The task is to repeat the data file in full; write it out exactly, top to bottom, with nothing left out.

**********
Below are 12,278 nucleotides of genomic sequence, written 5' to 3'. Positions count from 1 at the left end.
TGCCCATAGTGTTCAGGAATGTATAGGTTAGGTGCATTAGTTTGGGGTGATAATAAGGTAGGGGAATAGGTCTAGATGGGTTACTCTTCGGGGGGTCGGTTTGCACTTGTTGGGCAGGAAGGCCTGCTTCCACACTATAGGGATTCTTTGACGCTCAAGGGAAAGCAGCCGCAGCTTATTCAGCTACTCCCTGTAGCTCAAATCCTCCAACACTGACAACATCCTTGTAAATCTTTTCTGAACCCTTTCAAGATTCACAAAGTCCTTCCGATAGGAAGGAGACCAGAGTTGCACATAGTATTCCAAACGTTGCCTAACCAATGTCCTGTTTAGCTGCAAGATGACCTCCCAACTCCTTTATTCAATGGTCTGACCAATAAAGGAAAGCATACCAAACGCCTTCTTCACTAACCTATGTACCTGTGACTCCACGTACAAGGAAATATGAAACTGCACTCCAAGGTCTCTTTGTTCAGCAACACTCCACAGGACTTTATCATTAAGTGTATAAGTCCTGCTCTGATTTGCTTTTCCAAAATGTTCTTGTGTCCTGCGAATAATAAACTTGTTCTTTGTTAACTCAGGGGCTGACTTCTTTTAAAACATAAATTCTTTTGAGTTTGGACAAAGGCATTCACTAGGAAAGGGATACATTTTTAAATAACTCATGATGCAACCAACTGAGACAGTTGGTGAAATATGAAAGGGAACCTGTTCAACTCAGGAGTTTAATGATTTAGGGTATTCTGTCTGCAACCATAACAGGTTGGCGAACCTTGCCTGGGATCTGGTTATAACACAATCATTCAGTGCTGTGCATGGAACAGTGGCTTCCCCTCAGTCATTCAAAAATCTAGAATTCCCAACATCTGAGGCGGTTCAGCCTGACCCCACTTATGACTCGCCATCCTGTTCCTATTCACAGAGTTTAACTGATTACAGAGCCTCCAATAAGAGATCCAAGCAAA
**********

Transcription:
Below are 12,278 nucleotides of genomic sequence, written 5' to 3'. Positions count from 1 at the left end.
TGCCCATAGTGTTCAGGAATGTATAGGTTAGGTGCATTAGTTTGGGGTGATAATAAGGTAGGGGAATAGGTCTAGATGGGTTACTCTTCGGGGGGTCGGTTTGCACTTGTTGGGCAGGAAGGCCTGCTTCCACACTATAGGGATTCTTTGACGCTCAAGGGAAAGCAGCCGCAGCTTATTCAGCTACTCCCTGTAGCTCAAATCCTCCAACACTGACAACATCCTTGTAAATCTTTTCTGAACCCTTTCAAGATTCACAAAGTCCTTCCGATAGGAAGGAGACCAGAGTTGCACATAGTATTCCAAACGTTGCCTAACCAATGTCCTGTTTAGCTGCAAGATGACCTCCCAACTCCTTTATTCAATGGTCTGACCAATAAAGGAAAGCATACCAAACGCCTTCTTCACTAACCTATGTACCTGTGACTCCACGTACAAGGAAATATGAAACTGCACTCCAAGGTCTCTTTGTTCAGCAACACTCCACAGGACTTTATCATTAAGTGTATAAGTCCTGCTCTGATTTGCTTTTCCAAAATGTTCTTGTGTCCTGCGAATAATAAACTTGTTCTTTGTTAACTCAGGGGCTGACTTCTTTTAAAACATAAATTCTTTTGAGTTTGGACAAAGGCATTCACTAGGAAAGGGATACATTTTTAAATAACTCATGATGCAACCAACTGAGACAGTTGGTGAAATATGAAAGGGAACCTGTTCAACTCAGGAGTTTAATGATTTAGGGTATTCTGTCTGCAACCATAACAGGTTGGCGAACCTTGCCTGGGATCTGGTTATAACACAATCATTCAGTGCTGTGCATGGAACAGTGGCTTCCCCTCAGTCATTCAAAAATCTAGAATTCCCAACATCTGAGGCGGTTCAGCCTGACCCCACTTATGACTCGCCATCCTGTTCCTATTCACAGAGTTTAACTGATTACAGAGCCTCCAATAAGAGATCCAAGCAAA